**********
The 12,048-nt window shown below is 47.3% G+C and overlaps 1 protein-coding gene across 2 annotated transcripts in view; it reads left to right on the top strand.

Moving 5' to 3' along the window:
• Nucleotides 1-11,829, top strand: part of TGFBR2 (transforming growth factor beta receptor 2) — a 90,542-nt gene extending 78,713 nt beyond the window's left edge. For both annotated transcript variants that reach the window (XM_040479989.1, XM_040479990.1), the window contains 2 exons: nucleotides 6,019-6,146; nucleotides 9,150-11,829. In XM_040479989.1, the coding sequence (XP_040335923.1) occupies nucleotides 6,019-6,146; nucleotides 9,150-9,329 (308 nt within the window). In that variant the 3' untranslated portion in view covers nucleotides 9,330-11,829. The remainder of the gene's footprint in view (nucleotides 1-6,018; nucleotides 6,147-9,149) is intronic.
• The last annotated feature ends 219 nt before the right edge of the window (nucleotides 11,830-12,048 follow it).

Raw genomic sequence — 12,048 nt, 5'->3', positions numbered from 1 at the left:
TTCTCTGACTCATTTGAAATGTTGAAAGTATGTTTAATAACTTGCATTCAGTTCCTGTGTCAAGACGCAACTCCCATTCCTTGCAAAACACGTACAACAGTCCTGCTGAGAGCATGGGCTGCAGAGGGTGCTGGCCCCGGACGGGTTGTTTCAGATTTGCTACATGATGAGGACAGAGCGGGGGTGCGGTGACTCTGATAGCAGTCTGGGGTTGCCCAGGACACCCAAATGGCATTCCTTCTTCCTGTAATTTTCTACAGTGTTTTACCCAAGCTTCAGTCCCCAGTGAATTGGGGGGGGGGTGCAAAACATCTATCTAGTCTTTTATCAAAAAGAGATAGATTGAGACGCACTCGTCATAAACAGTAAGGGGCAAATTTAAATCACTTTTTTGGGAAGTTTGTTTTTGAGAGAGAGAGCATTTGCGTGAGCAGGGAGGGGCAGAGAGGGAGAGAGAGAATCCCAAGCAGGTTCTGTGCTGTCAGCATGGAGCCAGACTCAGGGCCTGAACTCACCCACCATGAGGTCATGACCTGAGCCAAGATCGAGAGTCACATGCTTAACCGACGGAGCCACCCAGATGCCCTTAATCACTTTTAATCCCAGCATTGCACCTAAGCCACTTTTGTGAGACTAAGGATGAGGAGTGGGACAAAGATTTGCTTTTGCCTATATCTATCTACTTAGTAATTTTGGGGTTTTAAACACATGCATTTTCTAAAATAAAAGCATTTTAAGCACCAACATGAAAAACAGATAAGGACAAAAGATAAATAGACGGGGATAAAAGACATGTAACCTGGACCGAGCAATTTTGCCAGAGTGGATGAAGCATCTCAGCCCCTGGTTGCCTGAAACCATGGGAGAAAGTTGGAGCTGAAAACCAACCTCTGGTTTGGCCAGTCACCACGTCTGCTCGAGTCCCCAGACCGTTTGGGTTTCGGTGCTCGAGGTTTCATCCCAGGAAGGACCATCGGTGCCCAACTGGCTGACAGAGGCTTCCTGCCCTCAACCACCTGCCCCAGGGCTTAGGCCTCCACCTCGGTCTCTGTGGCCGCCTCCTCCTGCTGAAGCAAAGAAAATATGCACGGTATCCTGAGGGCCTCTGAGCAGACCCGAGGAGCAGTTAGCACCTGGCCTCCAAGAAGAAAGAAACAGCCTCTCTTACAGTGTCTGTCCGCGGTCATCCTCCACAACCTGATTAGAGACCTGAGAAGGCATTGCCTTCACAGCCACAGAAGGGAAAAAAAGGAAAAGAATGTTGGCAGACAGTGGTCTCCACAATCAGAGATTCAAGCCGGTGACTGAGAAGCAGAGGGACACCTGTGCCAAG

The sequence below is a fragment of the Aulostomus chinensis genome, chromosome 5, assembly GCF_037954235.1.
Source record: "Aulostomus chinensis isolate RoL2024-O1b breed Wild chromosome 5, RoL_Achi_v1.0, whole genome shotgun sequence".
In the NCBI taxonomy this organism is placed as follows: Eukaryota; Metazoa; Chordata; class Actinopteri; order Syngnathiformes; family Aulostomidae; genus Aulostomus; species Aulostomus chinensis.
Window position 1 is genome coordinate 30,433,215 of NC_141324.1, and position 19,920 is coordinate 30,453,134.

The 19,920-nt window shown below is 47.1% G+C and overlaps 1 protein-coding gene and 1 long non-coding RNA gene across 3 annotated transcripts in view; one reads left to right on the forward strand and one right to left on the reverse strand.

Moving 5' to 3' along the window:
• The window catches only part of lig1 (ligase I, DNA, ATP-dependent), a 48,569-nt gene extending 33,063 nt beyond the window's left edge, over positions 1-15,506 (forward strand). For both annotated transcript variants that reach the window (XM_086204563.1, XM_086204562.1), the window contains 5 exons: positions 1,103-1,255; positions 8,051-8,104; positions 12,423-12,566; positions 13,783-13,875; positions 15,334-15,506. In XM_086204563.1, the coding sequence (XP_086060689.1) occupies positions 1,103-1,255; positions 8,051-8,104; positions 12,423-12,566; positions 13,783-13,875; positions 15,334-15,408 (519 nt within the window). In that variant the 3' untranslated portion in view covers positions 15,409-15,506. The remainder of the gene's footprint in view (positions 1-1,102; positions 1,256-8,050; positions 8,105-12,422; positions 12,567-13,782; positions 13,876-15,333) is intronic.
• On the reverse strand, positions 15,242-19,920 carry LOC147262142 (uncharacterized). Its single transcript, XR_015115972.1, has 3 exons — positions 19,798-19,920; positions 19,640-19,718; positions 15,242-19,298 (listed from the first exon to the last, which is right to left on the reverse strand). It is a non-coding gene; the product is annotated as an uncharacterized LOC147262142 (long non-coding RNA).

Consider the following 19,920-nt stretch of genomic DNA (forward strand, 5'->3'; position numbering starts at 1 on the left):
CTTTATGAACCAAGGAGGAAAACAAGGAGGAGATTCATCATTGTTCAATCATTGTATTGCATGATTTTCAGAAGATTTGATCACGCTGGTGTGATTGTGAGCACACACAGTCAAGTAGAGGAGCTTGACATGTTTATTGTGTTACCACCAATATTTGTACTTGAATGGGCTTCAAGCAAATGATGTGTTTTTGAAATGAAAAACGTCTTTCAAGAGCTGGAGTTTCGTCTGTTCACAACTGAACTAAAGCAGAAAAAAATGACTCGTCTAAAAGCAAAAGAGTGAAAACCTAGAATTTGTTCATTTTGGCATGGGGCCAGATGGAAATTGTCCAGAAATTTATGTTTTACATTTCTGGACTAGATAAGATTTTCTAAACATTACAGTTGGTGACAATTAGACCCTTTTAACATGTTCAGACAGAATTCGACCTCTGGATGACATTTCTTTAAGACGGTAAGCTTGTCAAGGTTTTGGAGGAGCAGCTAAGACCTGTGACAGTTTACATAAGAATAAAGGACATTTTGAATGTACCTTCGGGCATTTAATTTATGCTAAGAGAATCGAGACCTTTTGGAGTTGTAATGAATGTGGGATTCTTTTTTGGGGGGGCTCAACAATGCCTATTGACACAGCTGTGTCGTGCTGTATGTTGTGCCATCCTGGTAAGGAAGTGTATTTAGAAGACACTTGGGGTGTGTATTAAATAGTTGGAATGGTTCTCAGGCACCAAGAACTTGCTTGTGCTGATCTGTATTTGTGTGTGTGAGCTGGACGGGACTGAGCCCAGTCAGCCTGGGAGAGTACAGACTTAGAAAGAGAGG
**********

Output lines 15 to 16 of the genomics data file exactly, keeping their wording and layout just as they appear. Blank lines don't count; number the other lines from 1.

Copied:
Consider the following 19,920-nt stretch of genomic DNA (forward strand, 5'->3'; position numbering starts at 1 on the left):
CTTTATGAACCAAGGAGGAAAACAAGGAGGAGATTCATCATTGTTCAATCATTGTATTGCATGATTTTCAGAAGATTTGATCACGCTGGTGTGATTGTGAGCACACACAGTCAAGTAGAGGAGCTTGACATGTTTATTGTGTTACCACCAATATTTGTACTTGAATGGGCTTCAAGCAAATGATGTGTTTTTGAAATGAAAAACGTCTTTCAAGAGCTGGAGTTTCGTCTGTTCACAACTGAACTAAAGCAGAAAAAAATGACTCGTCTAAAAGCAAAAGAGTGAAAACCTAGAATTTGTTCATTTTGGCATGGGGCCAGATGGAAATTGTCCAGAAATTTATGTTTTACATTTCTGGACTAGATAAGATTTTCTAAACATTACAGTTGGTGACAATTAGACCCTTTTAACATGTTCAGACAGAATTCGACCTCTGGATGACATTTCTTTAAGACGGTAAGCTTGTCAAGGTTTTGGAGGAGCAGCTAAGACCTGTGACAGTTTACATAAGAATAAAGGACATTTTGAATGTACCTTCGGGCATTTAATTTATGCTAAGAGAATCGAGACCTTTTGGAGTTGTAATGAATGTGGGATTCTTTTTTGGGGGGGCTCAACAATGCCTATTGACACAGCTGTGTCGTGCTGTATGTTGTGCCATCCTGGTAAGGAAGTGTATTTAGAAGACACTTGGGGTGTGTATTAAATAGTTGGAATGGTTCTCAGGCACCAAGAACTTGCTTGTGCTGATCTGTATTTGTGTGTGTGAGCTGGACGGGACTGAGCCCAGTCAGCCTGGGAGAGTACAGACTTAGAAAGAGAGG